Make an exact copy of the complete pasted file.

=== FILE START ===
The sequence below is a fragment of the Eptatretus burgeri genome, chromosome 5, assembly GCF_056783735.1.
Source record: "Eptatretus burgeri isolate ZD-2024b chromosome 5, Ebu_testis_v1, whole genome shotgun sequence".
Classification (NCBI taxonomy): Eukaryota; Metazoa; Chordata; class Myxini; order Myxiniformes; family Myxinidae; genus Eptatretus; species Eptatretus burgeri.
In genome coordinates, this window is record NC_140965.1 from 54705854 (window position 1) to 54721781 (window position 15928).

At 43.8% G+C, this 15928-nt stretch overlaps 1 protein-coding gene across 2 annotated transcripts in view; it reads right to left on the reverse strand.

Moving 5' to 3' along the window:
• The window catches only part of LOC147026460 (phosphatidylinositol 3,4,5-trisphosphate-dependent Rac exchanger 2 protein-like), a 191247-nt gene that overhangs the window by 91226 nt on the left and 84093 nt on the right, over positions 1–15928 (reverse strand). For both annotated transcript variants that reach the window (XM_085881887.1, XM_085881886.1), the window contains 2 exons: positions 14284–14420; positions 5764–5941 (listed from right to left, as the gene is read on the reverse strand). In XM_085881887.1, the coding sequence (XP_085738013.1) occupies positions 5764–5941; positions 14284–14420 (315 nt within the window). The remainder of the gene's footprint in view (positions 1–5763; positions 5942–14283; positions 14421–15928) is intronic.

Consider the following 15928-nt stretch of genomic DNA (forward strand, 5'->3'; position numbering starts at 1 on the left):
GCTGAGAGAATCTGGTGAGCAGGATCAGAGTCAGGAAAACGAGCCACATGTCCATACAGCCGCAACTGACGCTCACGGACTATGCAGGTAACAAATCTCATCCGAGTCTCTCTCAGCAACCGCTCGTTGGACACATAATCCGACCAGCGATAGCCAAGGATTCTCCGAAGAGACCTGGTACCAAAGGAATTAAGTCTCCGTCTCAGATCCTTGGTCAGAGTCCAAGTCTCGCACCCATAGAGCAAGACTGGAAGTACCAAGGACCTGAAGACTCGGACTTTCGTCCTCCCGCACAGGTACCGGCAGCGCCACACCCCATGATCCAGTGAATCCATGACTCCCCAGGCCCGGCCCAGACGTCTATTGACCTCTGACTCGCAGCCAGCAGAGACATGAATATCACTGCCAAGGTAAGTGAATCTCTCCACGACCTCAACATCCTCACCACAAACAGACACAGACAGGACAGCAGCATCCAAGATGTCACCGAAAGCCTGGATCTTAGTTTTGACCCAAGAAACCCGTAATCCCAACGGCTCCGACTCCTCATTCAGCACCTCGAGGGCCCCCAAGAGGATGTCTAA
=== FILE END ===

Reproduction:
The sequence below is a fragment of the Eptatretus burgeri genome, chromosome 5, assembly GCF_056783735.1.
Source record: "Eptatretus burgeri isolate ZD-2024b chromosome 5, Ebu_testis_v1, whole genome shotgun sequence".
Classification (NCBI taxonomy): Eukaryota; Metazoa; Chordata; class Myxini; order Myxiniformes; family Myxinidae; genus Eptatretus; species Eptatretus burgeri.
In genome coordinates, this window is record NC_140965.1 from 54705854 (window position 1) to 54721781 (window position 15928).

At 43.8% G+C, this 15928-nt stretch overlaps 1 protein-coding gene across 2 annotated transcripts in view; it reads right to left on the reverse strand.

Moving 5' to 3' along the window:
• The window catches only part of LOC147026460 (phosphatidylinositol 3,4,5-trisphosphate-dependent Rac exchanger 2 protein-like), a 191247-nt gene that overhangs the window by 91226 nt on the left and 84093 nt on the right, over positions 1–15928 (reverse strand). For both annotated transcript variants that reach the window (XM_085881887.1, XM_085881886.1), the window contains 2 exons: positions 14284–14420; positions 5764–5941 (listed from right to left, as the gene is read on the reverse strand). In XM_085881887.1, the coding sequence (XP_085738013.1) occupies positions 5764–5941; positions 14284–14420 (315 nt within the window). The remainder of the gene's footprint in view (positions 1–5763; positions 5942–14283; positions 14421–15928) is intronic.

Consider the following 15928-nt stretch of genomic DNA (forward strand, 5'->3'; position numbering starts at 1 on the left):
GCTGAGAGAATCTGGTGAGCAGGATCAGAGTCAGGAAAACGAGCCACATGTCCATACAGCCGCAACTGACGCTCACGGACTATGCAGGTAACAAATCTCATCCGAGTCTCTCTCAGCAACCGCTCGTTGGACACATAATCCGACCAGCGATAGCCAAGGATTCTCCGAAGAGACCTGGTACCAAAGGAATTAAGTCTCCGTCTCAGATCCTTGGTCAGAGTCCAAGTCTCGCACCCATAGAGCAAGACTGGAAGTACCAAGGACCTGAAGACTCGGACTTTCGTCCTCCCGCACAGGTACCGGCAGCGCCACACCCCATGATCCAGTGAATCCATGACTCCCCAGGCCCGGCCCAGACGTCTATTGACCTCTGACTCGCAGCCAGCAGAGACATGAATATCACTGCCAAGGTAAGTGAATCTCTCCACGACCTCAACATCCTCACCACAAACAGACACAGACAGGACAGCAGCATCCAAGATGTCACCGAAAGCCTGGATCTTAGTTTTGACCCAAGAAACCCGTAATCCCAACGGCTCCGACTCCTCATTCAGCACCTCGAGGGCCCCCAAGAGGATGTCTAA